Wednesday, 19 May 2010

Theresa May's Proposals Are A Return To The 1970s

I appreciate that the BBC television series Life on Mars has provided a certain unwarranted sentimentality about 1970s policing procedure. But the new Home Secretary Theresa May’s proposal to return to the police the power to decide, in a huge number of cases tried by magistrates, whether a suspect is charged is taking things way too far.

Yes, the Crown Prosecution Service (CPS) can be completely rubbish – not least when it comes to its repeated failure to bring prosecutions against serving police officers. But there were fundamental reasons why the police were themselves stripped of powers to make these decisions in the first place.

Before the Prosecution of Offences Act 1985, which created the CPS, there had been considerable unease about the way that the police made decisions about prosecutions. During the 1970s, police forces around the country used different standards and not every force had its own independent prosecution department, although this had been the recommendation of the Royal Commission on the Police as far back as 1962. Moreover, too many weak cases were being brought to court, leading to a high number of acquittals. There were serious doubts that an individual officer who had investigated a case could ever be relied upon to make a fair decision whether to prosecute or not - and equally serious doubts about how their case evidence was often obtained.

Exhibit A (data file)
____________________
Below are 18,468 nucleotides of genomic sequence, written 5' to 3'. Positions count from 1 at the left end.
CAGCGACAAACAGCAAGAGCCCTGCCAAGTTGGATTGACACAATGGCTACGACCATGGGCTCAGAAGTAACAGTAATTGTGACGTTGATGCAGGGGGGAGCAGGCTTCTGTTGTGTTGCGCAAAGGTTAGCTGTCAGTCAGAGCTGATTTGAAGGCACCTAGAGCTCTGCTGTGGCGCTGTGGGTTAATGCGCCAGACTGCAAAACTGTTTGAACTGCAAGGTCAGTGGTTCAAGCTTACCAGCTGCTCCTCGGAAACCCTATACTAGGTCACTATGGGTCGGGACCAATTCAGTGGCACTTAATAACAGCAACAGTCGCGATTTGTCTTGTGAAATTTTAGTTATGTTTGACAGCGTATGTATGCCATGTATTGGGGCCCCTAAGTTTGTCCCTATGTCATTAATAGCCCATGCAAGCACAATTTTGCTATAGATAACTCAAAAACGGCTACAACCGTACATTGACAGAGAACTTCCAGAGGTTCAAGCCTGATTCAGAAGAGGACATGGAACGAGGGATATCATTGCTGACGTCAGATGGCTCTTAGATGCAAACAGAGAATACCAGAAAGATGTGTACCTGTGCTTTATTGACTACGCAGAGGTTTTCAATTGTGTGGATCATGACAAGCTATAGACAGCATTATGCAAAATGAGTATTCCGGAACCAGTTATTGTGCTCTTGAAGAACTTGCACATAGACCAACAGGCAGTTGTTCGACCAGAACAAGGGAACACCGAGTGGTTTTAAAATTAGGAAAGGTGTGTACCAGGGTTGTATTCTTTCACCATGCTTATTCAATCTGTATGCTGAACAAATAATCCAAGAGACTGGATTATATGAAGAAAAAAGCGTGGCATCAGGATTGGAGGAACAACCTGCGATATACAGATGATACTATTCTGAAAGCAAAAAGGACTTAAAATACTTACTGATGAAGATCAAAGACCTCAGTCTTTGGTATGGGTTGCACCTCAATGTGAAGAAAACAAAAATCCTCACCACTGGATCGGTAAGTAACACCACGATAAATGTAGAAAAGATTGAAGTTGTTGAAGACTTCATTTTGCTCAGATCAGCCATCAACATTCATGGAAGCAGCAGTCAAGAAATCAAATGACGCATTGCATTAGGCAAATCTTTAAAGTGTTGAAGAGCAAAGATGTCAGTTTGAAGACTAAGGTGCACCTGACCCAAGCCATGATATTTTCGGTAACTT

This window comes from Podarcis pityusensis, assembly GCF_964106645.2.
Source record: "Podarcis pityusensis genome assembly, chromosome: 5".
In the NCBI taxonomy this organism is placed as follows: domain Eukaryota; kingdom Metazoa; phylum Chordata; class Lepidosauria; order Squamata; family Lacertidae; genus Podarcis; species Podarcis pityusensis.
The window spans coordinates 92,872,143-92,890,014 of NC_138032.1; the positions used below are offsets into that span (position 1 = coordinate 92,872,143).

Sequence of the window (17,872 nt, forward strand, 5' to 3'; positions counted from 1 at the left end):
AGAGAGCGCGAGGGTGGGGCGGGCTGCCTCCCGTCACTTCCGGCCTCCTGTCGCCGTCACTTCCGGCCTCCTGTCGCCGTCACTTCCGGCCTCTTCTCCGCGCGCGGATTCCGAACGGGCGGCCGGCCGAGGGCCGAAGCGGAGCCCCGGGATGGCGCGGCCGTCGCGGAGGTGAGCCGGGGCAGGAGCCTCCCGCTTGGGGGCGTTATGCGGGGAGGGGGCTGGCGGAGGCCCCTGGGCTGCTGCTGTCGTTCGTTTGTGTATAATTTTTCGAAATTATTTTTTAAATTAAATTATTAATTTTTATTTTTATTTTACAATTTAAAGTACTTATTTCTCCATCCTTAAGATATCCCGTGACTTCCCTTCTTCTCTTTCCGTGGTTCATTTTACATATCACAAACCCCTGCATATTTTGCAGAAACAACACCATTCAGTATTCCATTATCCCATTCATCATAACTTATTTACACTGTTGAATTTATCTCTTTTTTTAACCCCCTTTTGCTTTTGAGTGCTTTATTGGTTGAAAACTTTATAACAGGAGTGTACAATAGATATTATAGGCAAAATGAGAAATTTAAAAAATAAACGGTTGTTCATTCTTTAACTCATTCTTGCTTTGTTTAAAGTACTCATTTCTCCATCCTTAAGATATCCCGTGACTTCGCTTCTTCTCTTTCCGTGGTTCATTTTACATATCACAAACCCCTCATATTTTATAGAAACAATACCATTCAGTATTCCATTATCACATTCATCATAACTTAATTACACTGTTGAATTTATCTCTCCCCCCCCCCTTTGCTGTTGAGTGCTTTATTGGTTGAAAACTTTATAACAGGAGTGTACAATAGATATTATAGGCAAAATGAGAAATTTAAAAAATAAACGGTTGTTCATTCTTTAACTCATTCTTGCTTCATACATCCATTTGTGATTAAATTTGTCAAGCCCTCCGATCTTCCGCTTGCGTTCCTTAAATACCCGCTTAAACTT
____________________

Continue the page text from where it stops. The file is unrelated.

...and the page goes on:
The Royal Commission on Criminal Procedure under Sir Cyril Philips, whose report was published in 1981, had been established following wrongful convictions for the murder of Maxwell Confait in Catford in 1972. A prosecution should never have reached the courts, based on confessions by minors extracted through police violence, raised many of the concerns that the Commission went on to consider – the proper balance between the rights of suspects and need for justice. Sadly a similar case from the 1970s, that of Stephen Downing, took much longer to see justice served – it wasn’t until 2002, after he had served 27 years in prison, that Downing was finally released.

On the day that the Independent's political editor has used his paper's front page to laud Deputy Prime Minister Nick Clegg as the reincarnation of Lord Grey, with Clegg reassuring jittery Lib Dems by promising to end to "obsessive lawmaking [that] simply makes criminals out of ordinary people", one of Clegg's cabinet colleagues proposes a massive step backwards to the 1970s and a means of deciding on prosecutions that has demonstrably failed.

Now that, my friends, is sadly what coalition government is going to look like again and again over the coming months.

1 Comment:

Anonymous said...

But the police already have this power with fixed penalties and official cautions; most people choose the fixed penalty or caution and end up with a criminal record rather than risk losing in magistrates’ court or even just to avoid the stress and publicity of going to court.

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